We house these clean pigs in a specific pathogen free (SPF) grade bio-isolation facility, so the risk of them becoming infected today is very low.  We’re also the only company in the world with an in-house molecular diagnostics capability that screens the pig herd three times per year, screens all products going out of the manufacturing facility as part of our quality control and quality assurance, and screens trial patients at one, two and five yearly intervals.

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Both NTCELL and DIABECELL are encapsulated using your proprietary IMMUPEL technology.  What is the importance of this to the activity of the cell implants and are there other applications in which the IP could be used?

MD & CEO Andrea Grant
IMMUPEL is very important to protect the pig cells from attack by the immune system.  It’s worth also noting that as well as animal cells most “allogenic” (stem) cell therapies derived from other species or other humans will also require immunosuppressants.  IMMUPEL allows us to deliver our product without needing to administer immunosuppressants which can have long-term complications and challenges for patients.  This protection from the immune system is central to our unique selling point but also central to our products’ efficacy.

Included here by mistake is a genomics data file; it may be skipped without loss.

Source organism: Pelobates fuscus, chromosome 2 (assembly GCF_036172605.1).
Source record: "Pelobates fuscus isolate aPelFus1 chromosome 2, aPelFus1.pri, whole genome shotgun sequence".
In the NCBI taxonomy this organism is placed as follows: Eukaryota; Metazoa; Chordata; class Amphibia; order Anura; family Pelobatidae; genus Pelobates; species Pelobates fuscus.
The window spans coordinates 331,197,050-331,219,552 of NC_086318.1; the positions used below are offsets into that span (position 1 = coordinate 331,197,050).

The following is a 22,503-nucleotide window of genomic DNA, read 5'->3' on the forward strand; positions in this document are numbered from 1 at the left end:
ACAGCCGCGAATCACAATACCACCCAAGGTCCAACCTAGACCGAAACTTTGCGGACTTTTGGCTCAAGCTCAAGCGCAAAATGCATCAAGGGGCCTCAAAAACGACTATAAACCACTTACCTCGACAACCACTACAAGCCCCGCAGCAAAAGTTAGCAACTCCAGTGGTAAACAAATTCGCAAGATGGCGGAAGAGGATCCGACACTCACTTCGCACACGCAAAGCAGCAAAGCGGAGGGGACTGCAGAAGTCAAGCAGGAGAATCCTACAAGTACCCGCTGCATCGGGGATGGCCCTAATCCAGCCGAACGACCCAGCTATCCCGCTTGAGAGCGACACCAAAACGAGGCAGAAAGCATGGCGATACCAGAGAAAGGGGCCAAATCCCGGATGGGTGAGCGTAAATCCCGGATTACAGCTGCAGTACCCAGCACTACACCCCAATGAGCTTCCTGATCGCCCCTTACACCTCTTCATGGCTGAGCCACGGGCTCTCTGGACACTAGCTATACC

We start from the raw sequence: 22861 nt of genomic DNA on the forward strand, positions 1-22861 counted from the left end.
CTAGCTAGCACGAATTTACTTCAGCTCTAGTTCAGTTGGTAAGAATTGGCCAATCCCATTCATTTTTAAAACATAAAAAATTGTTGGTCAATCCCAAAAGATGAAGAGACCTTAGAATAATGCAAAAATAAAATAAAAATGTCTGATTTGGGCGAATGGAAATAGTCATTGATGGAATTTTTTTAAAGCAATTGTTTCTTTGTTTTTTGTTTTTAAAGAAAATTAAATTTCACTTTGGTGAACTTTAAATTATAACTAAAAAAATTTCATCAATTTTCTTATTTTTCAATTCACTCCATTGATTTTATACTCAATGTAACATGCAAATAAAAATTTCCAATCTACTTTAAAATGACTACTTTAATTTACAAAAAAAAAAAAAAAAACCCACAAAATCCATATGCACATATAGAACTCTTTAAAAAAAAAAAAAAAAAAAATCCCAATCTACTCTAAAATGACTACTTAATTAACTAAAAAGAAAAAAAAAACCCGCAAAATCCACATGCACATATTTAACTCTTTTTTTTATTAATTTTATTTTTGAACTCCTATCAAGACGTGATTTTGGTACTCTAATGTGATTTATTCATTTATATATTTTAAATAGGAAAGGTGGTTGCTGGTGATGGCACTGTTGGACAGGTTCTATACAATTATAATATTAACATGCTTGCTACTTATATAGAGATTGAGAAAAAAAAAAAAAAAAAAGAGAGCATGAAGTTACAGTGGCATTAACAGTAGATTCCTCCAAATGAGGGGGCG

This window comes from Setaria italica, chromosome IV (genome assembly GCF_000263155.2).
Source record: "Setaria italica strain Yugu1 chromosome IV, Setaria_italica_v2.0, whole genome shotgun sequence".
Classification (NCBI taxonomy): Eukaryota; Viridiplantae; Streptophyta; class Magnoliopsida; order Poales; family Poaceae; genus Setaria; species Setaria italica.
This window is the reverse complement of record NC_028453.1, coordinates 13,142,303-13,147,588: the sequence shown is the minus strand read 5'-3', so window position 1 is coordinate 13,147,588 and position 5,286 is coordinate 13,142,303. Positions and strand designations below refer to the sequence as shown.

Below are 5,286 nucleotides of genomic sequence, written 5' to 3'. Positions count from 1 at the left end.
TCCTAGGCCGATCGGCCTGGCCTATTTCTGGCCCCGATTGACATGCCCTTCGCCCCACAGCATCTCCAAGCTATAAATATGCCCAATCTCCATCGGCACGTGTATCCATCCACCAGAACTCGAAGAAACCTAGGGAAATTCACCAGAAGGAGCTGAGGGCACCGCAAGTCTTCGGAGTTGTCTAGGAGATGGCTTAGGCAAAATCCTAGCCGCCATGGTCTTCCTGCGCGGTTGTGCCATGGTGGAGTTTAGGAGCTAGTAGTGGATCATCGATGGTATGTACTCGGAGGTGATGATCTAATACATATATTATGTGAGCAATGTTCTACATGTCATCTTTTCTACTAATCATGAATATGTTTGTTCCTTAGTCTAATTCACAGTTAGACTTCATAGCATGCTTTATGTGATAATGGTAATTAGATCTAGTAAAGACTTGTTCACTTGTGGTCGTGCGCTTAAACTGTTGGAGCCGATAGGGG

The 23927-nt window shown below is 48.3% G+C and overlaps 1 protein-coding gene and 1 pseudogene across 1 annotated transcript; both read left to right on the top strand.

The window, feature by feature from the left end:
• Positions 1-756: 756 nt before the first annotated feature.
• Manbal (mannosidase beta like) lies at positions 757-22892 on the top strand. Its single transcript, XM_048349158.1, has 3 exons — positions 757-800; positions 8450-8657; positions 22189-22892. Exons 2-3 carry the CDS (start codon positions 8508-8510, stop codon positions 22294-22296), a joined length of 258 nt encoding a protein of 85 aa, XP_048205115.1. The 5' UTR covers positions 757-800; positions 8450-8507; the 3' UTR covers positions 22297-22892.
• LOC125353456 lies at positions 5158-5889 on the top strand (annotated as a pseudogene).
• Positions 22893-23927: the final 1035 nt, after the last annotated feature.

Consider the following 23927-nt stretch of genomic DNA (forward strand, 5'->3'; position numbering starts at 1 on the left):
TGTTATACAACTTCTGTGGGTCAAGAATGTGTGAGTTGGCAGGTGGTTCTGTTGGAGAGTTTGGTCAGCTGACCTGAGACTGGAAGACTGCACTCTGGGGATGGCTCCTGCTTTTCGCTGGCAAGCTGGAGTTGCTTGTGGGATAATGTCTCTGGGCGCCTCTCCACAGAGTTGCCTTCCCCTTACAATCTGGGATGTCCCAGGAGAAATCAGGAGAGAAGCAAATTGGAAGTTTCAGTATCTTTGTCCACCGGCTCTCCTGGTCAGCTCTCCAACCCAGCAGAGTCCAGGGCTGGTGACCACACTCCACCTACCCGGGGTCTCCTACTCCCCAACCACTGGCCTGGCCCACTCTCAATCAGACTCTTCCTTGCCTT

We also believe the IMMUPEL technology has other applications.  As I said, any allogenic cell therapies will need to be protected from an immune response, as the starting material is from a different patient.  We’re targeting the development of this IP and formation of partnerships around the technology as an area for business development in the next 12 months.  

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Both DIABECELL and NTCELL are being developed by Diatranz Otsuka Limited (DOL), a 50:50 joint venture between LCT and Otsuka Pharmaceutical Factory Inc.  What is the development strategy for the products and how will your clinical trial strategy position the products in the major markets such as the US and Europe?

MD & CEO Andrea Grant